Are Lifestyles Contributing to Decline in Education?
Alarm bells are ringing and political mileage is being made, about the perceived decline in education standards in Australia. The quality of teaching that students receive is a crucial factor in their success at school. More should be done to ensure the quality of teaching that students receive and more needs to be done to support and retain quality teachers. However, our aspirational lifestyles and the failure of some parents to support their children’s development in the crucial years BEFORE school are also contributing to the decline.
I am all for the early identification of students who are struggling with the development of the fundamental skills of literacy and numeracy. Without doubt literacy and numeracy are the key building blocks of education and will continue to be in the next generation.
The Federal government’s proposal to implement a strategy to identify students who, at six years of age, are ‘at risk’ of not successfully achieving these essential skills highlights three issues.
- How do we best help the identified students ‘catch up’?
- What resources are required?
- Why are education standards declining despite governments purporting to be investing more?
I’m ambivalent about testing six year olds. It can be argued that early identification provides the best opportunity for effective intervention. However, allocating additional resources (and time) to testing without resourcing the intervention necessary to ‘close the gap’ will lead to further headlines and ‘teacher bashing’.
The ‘sleepers’ in this debate are that schools already know who the ‘at risk’ students are and it is time for a rethink on the roles of parents and government in the 0 to 4 age group. It is at this phase of rapid brain development that many of these issues arise.
Schools already know who the ‘at risk’ students are. At the end of the first week of school any early years teacher worth their pay cheque can tell you which of their students are ‘at risk’. This professional opinion is also evident in the AEDC census conducted in schools across Australia every three years.
The Australian Early Development Census (AEDC) is a nationwide data collection of early childhood development at the time children commence their first year of full-time school. The AEDC highlights what is working well and what needs to be improved or developed to support children and their families by providing evidence to support health, education and community policy and planning.
The AEDC is held every three years, with the 2015 AEDC data collection being the third collection. The census involves teachers of children in their first year of full-time school completing a research tool, the Australian version of the Early Development Instrument. The Instrument collects data relating to five key areas of early childhood development referred to as ‘domains’, these include:
- Physical health and well being
- Social competence
- Emotional maturity
- Language and cognitive skills
- Communication skills and general knowledge
The AEDC domains have been shown to predict later health, wellbeing and academic success. Research by Associate Prof Sally Brinkman (Co-Director of the Fraser Mustard Centre in Adelaide) using the AEDC indicators to identify vulnerable children is showing a close correlation between children who are identified on the AEDC as vulnerable and their NAPLAN performance in Years 3, 5, 7 and 9.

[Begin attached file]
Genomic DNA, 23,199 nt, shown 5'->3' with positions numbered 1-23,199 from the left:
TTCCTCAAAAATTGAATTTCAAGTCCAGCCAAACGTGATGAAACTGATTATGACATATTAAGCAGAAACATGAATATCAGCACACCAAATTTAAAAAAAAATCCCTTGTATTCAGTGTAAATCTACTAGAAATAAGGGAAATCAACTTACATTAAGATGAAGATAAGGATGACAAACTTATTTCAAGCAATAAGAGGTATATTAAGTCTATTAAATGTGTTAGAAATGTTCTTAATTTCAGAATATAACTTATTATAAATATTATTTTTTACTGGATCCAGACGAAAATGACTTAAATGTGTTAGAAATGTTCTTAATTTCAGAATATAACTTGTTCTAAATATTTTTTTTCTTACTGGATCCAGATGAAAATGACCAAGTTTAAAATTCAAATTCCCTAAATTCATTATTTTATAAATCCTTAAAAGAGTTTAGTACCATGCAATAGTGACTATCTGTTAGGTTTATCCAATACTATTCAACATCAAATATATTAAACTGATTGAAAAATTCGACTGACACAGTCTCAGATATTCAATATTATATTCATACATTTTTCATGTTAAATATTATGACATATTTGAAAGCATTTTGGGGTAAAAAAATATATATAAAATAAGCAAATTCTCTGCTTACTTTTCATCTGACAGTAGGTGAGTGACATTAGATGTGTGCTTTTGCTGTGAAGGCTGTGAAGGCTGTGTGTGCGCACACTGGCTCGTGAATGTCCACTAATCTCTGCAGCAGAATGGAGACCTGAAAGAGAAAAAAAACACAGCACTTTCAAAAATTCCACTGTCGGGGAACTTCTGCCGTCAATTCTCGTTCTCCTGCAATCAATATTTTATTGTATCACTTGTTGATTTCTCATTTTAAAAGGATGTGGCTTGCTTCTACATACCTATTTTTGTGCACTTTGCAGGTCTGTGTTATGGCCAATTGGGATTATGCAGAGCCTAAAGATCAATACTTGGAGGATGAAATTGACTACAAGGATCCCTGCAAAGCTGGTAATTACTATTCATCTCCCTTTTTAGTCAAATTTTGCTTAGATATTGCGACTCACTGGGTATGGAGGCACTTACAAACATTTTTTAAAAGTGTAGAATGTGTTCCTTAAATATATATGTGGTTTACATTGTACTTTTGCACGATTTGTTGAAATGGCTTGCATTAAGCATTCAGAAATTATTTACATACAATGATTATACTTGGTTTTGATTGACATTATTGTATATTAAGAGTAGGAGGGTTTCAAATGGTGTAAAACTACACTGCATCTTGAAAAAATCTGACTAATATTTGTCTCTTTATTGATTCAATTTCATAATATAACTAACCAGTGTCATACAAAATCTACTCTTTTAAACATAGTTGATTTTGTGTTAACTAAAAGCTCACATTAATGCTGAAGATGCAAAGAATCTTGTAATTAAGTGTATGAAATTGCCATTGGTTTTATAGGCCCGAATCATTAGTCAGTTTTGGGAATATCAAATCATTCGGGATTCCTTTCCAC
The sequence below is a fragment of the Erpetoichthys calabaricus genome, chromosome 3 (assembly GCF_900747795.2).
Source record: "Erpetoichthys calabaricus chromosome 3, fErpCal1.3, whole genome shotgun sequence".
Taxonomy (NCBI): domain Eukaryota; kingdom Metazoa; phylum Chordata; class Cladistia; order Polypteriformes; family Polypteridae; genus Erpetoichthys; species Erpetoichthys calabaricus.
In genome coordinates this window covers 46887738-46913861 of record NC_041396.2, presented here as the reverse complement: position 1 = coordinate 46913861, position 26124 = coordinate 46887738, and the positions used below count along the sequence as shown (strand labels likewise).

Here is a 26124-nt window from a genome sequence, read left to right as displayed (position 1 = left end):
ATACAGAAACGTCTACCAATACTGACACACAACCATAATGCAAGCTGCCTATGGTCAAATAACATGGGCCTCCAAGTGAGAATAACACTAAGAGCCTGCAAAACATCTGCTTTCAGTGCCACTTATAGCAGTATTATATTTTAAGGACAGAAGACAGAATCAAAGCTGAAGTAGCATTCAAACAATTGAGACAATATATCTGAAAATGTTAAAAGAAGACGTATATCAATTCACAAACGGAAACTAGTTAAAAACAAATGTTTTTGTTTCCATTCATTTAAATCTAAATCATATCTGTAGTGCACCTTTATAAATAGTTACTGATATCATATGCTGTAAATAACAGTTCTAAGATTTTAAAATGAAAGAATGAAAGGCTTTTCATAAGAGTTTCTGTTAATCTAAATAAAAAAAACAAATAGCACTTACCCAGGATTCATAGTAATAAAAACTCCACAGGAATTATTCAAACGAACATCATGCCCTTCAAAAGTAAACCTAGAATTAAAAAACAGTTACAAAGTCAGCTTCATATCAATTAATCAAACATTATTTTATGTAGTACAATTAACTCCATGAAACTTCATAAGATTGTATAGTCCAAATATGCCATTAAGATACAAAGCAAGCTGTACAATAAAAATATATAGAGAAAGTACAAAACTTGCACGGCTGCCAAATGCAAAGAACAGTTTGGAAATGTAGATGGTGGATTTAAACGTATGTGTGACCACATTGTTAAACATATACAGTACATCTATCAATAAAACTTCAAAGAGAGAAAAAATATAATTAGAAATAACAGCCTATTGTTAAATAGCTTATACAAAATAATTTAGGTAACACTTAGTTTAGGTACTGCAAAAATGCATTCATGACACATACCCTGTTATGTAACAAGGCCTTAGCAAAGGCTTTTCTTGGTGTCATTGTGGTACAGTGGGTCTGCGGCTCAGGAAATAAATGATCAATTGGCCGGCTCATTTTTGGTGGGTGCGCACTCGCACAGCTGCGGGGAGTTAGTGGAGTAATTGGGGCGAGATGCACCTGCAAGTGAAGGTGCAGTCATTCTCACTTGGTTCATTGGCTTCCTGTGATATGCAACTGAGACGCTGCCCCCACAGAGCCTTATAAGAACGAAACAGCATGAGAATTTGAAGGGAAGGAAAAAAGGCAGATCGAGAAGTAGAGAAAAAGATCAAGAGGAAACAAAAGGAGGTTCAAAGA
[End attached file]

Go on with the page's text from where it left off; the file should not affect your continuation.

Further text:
The students identified in the AEDC process as being vulnerable present with significantly lower NAPLAN scores in Year 3. Not surprisingly non-vulnerable students achieve higher scores. The gap that is evident in Year 3 NAPLAN performance continues in Years 5, 7 and 9. Playing ‘catch up’ is very challenging and resource intensive.
The evidence suggests that interventions in schools are working and the students are making progress. The vulnerable students identified in Year 3 appear to be making progress at a similar rate to the non-vulnerable students. This is a credit to the programs that schools are implementing to support students. However, the ‘gap’ doesn’t appear to be closing.
Whilst I am NOT advocating ‘giving up’ on these students, it appears that investing early to improve their starting point will have a greater impact than trying to play catch up and close the gap.
According to Associate Prof Brinkman’s research, from birth we already have some signals to predict which children and families may benefit from greater supports. Traditionally such families have greater barriers and are less likely to access support services. Often these ‘at risk’ families are harder to reach.
A number of school communities are showing great initiative in undertaking or hosting community outreach programs in an effort to have greater impact in the 0 to 4 age group. As a hub for other government and non-government services they are having an impact on school readiness and ultimately the child’s learning, well before they are eligible for school.
It is time for parents to step up. It is vital that parents take responsibility for the vital stage of brain development that occurs from 0 to 4 (before the students even start school). As the child’s first teacher it is essential that they support their early development. This doesn’t necessarily mean outsourcing or funding extra-curricular intervention. Reading to children, talking with them to develop their vocabulary, playing with them outdoors and managing their screen time are crucial at this stage and can’t be sacrificed because we are too busy or tired as a result of pursuing an aspirational lifestyle.
Parenting is an investment of time and energy. It’s value can not be over stated. Early intervention to support parents in the vital 0 to 4 phase will ensure that students are better prepared for school and address the perceived decline in standards.